To coincide with the London International Wine Fair this month, just-drinks' latest management briefing is for all you wine companies out there, particularly those with Australian leanings. Richard Woodard offers an in-depth look at Australia's wine industry in this four-part briefing for May 2011. Part one considers the export landscape.

Just a few years ago, it seemed that the Australian wine juggernaut was unstoppable. Then, 15 years of consecutive export sales growth came to a juddering halt, to be followed by three consecutive years of decline, including a 9% fall in export sales by value during 2010. Can the country’s producers stop the rot in 2011?

The signs are mixed. In the year to the end of March 2011, official Wine Australia figures show a continued decline in volumes, with exports down by 3% to 755m litres; however, value declined at a slower rate to AUD2.02bn (US$2.16bn), resulting in a 1% increase in the average value per litre to AUD4.19 (in FOB terms).

The major trend identifiable in the recent past has been the large-scale increase in bulk wine exports, which has had a major impact on export value. The bulk share of exports has more than doubled in three years, moving from 22% in 2008 to 47% in 2011.

What are we to make of this trend?

“The major factors that have contributed to the increased share of bulk wine exports in the mix include adjustments to the excess supply position, shipping branded wine in bulk for packaging offshore, the increased presence of buyers-own brands and the strong Australian dollar,” says Yvonne May, director of Wine Australia in the UK, Ireland and Europe.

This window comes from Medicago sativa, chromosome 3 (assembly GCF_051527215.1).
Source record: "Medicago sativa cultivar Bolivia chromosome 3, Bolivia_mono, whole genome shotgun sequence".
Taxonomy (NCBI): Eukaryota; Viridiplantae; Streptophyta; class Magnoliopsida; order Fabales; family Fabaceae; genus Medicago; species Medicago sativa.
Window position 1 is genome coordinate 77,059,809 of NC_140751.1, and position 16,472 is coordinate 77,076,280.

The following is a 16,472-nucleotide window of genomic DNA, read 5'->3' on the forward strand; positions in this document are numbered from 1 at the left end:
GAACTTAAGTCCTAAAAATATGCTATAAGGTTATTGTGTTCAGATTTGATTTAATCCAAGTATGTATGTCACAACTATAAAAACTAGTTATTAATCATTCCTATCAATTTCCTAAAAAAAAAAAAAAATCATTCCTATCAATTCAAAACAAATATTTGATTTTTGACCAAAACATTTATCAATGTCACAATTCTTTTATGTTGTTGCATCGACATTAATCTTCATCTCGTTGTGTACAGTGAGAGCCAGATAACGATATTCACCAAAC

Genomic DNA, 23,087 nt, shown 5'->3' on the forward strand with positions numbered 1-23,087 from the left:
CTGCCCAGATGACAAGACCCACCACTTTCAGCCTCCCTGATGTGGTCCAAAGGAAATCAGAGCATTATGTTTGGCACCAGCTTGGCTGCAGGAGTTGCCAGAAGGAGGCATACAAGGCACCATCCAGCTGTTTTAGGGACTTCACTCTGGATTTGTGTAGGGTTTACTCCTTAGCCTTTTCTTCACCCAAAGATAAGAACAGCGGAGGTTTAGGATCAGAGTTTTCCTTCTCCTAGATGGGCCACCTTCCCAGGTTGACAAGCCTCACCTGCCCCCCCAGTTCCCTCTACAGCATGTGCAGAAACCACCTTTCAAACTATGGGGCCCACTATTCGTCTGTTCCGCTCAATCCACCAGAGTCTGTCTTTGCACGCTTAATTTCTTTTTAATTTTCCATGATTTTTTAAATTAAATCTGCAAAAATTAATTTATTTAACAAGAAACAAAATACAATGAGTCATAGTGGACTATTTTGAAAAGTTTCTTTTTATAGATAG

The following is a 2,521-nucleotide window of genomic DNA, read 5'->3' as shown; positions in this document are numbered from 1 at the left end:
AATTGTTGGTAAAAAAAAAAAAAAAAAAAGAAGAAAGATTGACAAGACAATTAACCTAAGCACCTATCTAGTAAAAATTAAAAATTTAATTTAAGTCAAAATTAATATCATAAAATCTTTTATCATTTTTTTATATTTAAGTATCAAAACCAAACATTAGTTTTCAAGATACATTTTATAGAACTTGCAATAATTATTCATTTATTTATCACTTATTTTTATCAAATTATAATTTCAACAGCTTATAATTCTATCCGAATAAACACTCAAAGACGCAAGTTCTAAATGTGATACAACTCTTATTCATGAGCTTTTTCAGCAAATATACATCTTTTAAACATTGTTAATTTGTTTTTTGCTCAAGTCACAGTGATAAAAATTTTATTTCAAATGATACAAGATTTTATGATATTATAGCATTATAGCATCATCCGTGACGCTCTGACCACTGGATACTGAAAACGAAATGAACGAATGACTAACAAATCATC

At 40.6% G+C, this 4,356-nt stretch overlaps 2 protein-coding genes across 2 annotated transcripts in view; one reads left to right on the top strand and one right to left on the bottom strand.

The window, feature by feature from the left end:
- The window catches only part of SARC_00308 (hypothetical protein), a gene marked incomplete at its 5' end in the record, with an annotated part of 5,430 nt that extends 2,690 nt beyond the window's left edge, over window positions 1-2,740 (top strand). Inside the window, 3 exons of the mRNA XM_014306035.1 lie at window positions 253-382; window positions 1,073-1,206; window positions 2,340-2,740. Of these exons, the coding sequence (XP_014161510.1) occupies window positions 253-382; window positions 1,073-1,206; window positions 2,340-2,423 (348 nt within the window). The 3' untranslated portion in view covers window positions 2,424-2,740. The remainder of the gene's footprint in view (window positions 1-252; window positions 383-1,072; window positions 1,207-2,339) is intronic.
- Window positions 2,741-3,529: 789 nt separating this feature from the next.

“Products from Australia are being packaged offshore for a combination of reasons, including economic, environmental and scale rationale, together with meeting the requirements of some customers.”

Nearly half of these bulk exports were destined for the UK, reflecting the intense price competition present in what is still Australia’s top export market, as well as the pressures engendered by the strong Australian dollar, which gained 11% against the pound between January and September 2010.

This trend, May points out, has been intensified by the growing importance of buyers-own brands in the UK, a segment that now accounts for 13% of Australian wine sales. “This wine is shipped in bulk and bottled in-market,” she says. “With taxes continuing to rise, this way of doing business for some Australian producers will likely continue.”

Given Australia’s professed aim of improving the country’s image around the wine-drinking world and of driving premium wine sales, might this increase in bulk sales be viewed as a retrograde step that will only serve to cheapen its reputation?

Matthew Roberts, Lion Nathan wine regional manager for the UK and EU, believes the shift to bulk is a “must do” for producers trying to hit GBP4 to GBP5 price points. “Having said that,” he adds, “the shift to bulk does not mean that quality is always compromised. So, I think the connection between the two issues is not valid. Moving stock to a facility in the UK is no different to moving stock between production sites, which is a normal occurrence for most producers of any scale.”

Troy Christensen, CEO-designate at Accolade Wines, the former Constellation Australia/Europe business, agrees. “Bulk exports are a means of staying competitive and the fact that wine is exported in bulk is not necessarily a guide to its quality,” he argues. “It’s simply a question of logistics.